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Clinical Trial Chronicles: The Pros and Cons of Signing Up

Clinical Trial Chronicles: The Pros and Cons of Signing Up

In another post I addressed what you need to know before signing up for a clinical trial, this article will address the pros and cons. I hope this helps you put all things in perspective on making an informed decision for you and your family before signing up. Please be advised most of the pros are given based on you actually receiving the treatment and not a placebo.

The Pros

  • You may receive a highly effective drug before the general population. This fact is contingent upon whether or not the drug actually works.
  • You receive treatment at no cost to you. Regardless of whether the drug works for you or does not, you will receive treatment for free, and in that case, you have nothing to lose financially. Have you ever spent hundreds of dollars on a medicine out of pocket or through a co-pay only for the drug to fail you and not work? Of course, you don’t know if it’s effectiveness unless you try it first, but spending that type of money for something that does not work is disheartening and discouraging.
  • You can receive treatment if you don’t have insurance. Many people don’t treat their disease because they don’t have insurance, thus they can’t afford to see a doctor or pay for treatment. Others may have insurance but are denied certain treatments for one reason or another. Entering a clinical trial allows you to receive treatment for free, thus you don’t have to worry about paying or insurance approval.
  • You are more likely to adhere to treatment requirements. Some treatments require more of our attention than others. For me personally, it’s hard for me to use a treatment that requires my attention 2-3 times a day like your typically topical. On the other hand, I’ve more likely to comply with something that only requires my attention once a month for something such as a biologic. The downside is if you don’t use a medicine exactly as directed the effectiveness will vary. Dr. Johnathan Weiss of Gwinett Dermatology, with whom I interviewed in the previous article on clinical trials, advises that most times a patient in a clinical trial will more likely adhere to treatment requirements versus an individual, not in a study. This is probably due to the strenuous monitoring that occurs during clinical trials.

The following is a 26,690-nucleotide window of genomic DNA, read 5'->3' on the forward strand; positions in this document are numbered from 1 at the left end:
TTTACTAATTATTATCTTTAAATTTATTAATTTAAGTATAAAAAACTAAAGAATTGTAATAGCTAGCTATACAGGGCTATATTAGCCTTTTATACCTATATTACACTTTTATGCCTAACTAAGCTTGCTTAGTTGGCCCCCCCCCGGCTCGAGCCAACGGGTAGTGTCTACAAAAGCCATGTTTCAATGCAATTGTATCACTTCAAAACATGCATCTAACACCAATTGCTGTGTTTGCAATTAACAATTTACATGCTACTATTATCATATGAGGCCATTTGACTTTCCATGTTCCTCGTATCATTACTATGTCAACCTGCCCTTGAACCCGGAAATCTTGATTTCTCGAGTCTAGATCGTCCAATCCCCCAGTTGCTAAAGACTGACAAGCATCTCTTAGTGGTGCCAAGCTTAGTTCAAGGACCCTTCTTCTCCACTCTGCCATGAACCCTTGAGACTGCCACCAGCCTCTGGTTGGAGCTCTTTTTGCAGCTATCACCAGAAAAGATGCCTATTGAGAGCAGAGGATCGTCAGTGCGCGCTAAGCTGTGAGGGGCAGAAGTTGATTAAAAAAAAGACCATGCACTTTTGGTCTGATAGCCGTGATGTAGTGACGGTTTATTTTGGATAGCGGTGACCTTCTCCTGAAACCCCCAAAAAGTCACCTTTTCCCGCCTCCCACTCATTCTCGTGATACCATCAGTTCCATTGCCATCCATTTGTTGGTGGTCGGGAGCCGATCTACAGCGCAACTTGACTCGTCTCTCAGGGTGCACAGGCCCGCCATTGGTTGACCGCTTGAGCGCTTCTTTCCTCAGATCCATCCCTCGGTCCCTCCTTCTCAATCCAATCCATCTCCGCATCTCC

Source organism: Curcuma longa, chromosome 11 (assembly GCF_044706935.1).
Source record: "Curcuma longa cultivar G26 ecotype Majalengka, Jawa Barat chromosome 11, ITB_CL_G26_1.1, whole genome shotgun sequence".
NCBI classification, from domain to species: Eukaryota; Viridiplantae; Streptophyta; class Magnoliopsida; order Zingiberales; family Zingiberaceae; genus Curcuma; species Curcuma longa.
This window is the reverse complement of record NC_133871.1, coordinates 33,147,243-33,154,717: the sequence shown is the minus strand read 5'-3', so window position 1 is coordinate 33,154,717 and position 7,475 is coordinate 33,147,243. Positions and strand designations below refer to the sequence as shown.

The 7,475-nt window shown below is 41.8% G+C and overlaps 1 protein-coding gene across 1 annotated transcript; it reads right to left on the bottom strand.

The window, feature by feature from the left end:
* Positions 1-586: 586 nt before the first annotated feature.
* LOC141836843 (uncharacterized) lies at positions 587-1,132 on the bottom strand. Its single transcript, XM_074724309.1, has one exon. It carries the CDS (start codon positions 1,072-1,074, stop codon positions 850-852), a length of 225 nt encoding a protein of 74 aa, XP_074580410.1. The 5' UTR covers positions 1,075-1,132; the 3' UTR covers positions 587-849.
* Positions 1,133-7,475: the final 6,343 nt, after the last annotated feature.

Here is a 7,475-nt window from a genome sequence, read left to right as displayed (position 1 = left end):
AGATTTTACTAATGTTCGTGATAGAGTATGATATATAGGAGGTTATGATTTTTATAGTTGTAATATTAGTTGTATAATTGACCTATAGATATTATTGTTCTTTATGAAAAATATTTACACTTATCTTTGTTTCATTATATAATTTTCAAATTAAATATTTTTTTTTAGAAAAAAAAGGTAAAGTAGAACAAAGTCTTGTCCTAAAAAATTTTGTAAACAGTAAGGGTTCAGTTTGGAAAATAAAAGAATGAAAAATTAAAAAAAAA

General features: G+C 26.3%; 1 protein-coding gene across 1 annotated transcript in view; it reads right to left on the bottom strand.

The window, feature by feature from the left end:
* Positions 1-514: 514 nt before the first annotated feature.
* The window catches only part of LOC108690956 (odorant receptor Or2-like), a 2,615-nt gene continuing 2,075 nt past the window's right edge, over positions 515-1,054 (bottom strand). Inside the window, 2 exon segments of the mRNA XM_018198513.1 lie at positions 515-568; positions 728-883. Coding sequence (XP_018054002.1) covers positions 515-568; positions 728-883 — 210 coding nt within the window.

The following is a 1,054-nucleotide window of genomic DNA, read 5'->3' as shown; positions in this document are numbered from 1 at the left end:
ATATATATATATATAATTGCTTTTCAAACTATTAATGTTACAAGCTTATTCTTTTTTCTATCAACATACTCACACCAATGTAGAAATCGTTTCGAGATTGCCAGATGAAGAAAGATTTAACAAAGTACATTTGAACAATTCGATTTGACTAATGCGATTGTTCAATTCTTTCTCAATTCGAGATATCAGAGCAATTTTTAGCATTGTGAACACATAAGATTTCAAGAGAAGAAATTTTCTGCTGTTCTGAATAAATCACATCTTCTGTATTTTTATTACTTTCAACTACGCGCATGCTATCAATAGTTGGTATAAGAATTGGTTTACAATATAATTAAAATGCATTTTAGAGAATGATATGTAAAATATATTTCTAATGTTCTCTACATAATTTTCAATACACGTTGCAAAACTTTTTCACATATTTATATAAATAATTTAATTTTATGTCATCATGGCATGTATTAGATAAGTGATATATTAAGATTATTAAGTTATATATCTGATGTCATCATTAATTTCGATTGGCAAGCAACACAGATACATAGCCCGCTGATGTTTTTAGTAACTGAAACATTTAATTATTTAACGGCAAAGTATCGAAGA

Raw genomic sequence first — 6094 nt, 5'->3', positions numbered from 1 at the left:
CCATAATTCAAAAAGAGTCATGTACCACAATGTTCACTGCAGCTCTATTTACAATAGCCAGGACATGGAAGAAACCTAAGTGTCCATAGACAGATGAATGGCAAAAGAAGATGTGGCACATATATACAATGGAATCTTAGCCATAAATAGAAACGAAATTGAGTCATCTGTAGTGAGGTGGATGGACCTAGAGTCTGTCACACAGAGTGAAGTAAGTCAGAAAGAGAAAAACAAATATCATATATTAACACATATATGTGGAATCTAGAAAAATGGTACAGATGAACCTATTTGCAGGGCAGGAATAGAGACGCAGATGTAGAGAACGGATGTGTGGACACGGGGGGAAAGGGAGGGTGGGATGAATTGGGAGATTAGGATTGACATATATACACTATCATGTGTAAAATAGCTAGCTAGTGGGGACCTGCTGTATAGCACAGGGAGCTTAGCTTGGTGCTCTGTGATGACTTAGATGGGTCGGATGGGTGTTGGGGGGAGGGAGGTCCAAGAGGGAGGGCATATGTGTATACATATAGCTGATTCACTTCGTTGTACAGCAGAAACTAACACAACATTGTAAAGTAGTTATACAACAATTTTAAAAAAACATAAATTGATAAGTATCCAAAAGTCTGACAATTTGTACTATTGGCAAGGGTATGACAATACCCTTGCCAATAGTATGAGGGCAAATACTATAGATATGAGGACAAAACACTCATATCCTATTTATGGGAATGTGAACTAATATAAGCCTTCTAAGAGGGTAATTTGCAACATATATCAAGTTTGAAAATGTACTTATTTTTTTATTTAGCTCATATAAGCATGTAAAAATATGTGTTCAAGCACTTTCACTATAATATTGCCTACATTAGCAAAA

• Participants are often paid.The amount of money you are paid varies, but participants are often paid for being a part of the study and a little extra money will never hurt.

The Cons

  • You could receive a placebo. There are two groups in a clinical study which include the control group and experimental group. The experimental group receives the treatment and the control group receives the placebo. The placebo is the treatment that looks identical to the treatment but doesn’t have an active ingredient or components. You will not know which group you are being placed in. The upside is some studies may switch you to the experimental group after the initial trial, but it depends on the study.
  • It may require a lot of your time. Being a part of a clinical trial could mean a lot of time commitment on your part for doctor visits, lab testing, and reports. Some treatments only require a visit once a month while others could require lab work once a week.
  • You are the first one to be subjected to side effects. In a clinical study you are the first to have access to a particular treatment, but you are also the first to encounter any side effects that are found to be associated with the drug through the clinical trial. If it is found that certain side effects are common among participants and dangerous than the drug will probably not be submitted to the FDA for approval and the study will end. At this point adjustments to the drug may be made and restudied at a later time.
  • You may have to stop the treatment after the trial is over. The treatment might work for you but at the end of the trial, it may not be approved by the FDA which means it will not be placed on the market as a prescription option, or once approved it can become too expensive for one to afford. The healthcare team who has been working with you should help provide resources regarding you continuing and affording treatment, but it varies and depends on the doctor.

This article represents the opinions, thoughts, and experiences of the author; none of this content has been paid for by any advertiser. The team does not recommend or endorse any products or treatments discussed herein. Learn more about how we maintain editorial integrity here.